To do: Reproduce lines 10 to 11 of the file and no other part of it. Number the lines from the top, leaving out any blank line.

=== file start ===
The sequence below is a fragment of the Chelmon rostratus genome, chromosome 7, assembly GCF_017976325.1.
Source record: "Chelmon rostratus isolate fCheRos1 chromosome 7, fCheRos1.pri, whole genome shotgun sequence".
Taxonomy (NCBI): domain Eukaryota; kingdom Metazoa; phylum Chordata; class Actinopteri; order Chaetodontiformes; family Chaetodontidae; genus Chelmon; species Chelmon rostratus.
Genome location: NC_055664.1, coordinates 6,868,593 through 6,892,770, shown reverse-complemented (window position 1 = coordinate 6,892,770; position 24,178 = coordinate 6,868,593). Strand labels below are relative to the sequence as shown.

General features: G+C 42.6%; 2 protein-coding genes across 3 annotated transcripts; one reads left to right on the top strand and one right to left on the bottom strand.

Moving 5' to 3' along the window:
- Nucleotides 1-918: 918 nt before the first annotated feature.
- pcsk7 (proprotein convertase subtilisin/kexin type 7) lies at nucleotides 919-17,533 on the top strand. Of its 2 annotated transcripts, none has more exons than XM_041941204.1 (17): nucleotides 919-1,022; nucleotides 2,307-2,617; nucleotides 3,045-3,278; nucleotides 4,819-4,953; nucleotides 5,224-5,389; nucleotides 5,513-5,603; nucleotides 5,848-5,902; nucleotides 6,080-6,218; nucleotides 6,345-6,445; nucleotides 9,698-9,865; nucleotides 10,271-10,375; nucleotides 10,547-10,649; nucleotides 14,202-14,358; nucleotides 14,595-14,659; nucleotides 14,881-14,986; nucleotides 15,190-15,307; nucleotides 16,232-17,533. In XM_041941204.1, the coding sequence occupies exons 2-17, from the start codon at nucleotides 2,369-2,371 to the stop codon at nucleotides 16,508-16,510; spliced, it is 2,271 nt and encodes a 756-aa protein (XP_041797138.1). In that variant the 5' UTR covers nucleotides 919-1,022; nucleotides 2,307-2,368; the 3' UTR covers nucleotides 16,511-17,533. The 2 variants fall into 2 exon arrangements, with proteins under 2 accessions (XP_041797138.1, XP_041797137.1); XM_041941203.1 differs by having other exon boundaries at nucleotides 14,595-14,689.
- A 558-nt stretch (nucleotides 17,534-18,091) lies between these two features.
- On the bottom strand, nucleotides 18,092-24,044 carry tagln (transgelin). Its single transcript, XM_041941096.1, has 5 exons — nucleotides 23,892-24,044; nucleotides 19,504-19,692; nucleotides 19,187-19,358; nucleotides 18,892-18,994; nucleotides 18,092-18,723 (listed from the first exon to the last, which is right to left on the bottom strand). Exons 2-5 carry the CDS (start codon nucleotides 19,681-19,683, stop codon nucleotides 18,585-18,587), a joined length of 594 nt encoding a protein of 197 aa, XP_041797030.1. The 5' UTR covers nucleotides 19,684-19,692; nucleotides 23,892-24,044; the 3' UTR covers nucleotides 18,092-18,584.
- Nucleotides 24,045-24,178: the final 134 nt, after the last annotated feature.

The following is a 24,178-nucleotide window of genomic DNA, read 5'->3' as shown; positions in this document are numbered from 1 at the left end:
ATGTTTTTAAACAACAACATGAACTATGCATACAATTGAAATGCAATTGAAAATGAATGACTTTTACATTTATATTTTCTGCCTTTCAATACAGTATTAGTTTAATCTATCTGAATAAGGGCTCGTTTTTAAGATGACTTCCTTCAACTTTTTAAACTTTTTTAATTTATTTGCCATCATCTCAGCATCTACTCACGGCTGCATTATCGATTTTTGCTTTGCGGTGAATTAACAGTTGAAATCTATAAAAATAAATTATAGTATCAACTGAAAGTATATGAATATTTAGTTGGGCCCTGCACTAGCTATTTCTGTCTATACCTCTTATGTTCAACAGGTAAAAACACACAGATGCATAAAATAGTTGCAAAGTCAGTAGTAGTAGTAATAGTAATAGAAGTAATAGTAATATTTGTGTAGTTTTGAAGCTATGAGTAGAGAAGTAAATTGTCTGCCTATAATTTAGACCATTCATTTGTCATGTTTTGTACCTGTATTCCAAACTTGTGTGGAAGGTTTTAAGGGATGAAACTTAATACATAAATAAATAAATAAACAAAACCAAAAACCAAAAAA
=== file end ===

- On the bottom strand, nucleotides 18,092-24,044 carry tagln (transgelin). Its single transcript, XM_041941096.1, has 5 exons — nucleotides 23,892-24,044; nucleotides 19,504-19,692; nucleotides 19,187-19,358; nucleotides 18,892-18,994; nucleotides 18,092-18,723 (listed from the first exon to the last, which is right to left on the bottom strand). Exons 2-5 carry the CDS (start codon nucleotides 19,681-19,683, stop codon nucleotides 18,585-18,587), a joined length of 594 nt encoding a protein of 197 aa, XP_041797030.1. The 5' UTR covers nucleotides 19,684-19,692; nucleotides 23,892-24,044; the 3' UTR covers nucleotides 18,092-18,584.
- Nucleotides 24,045-24,178: the final 134 nt, after the last annotated feature.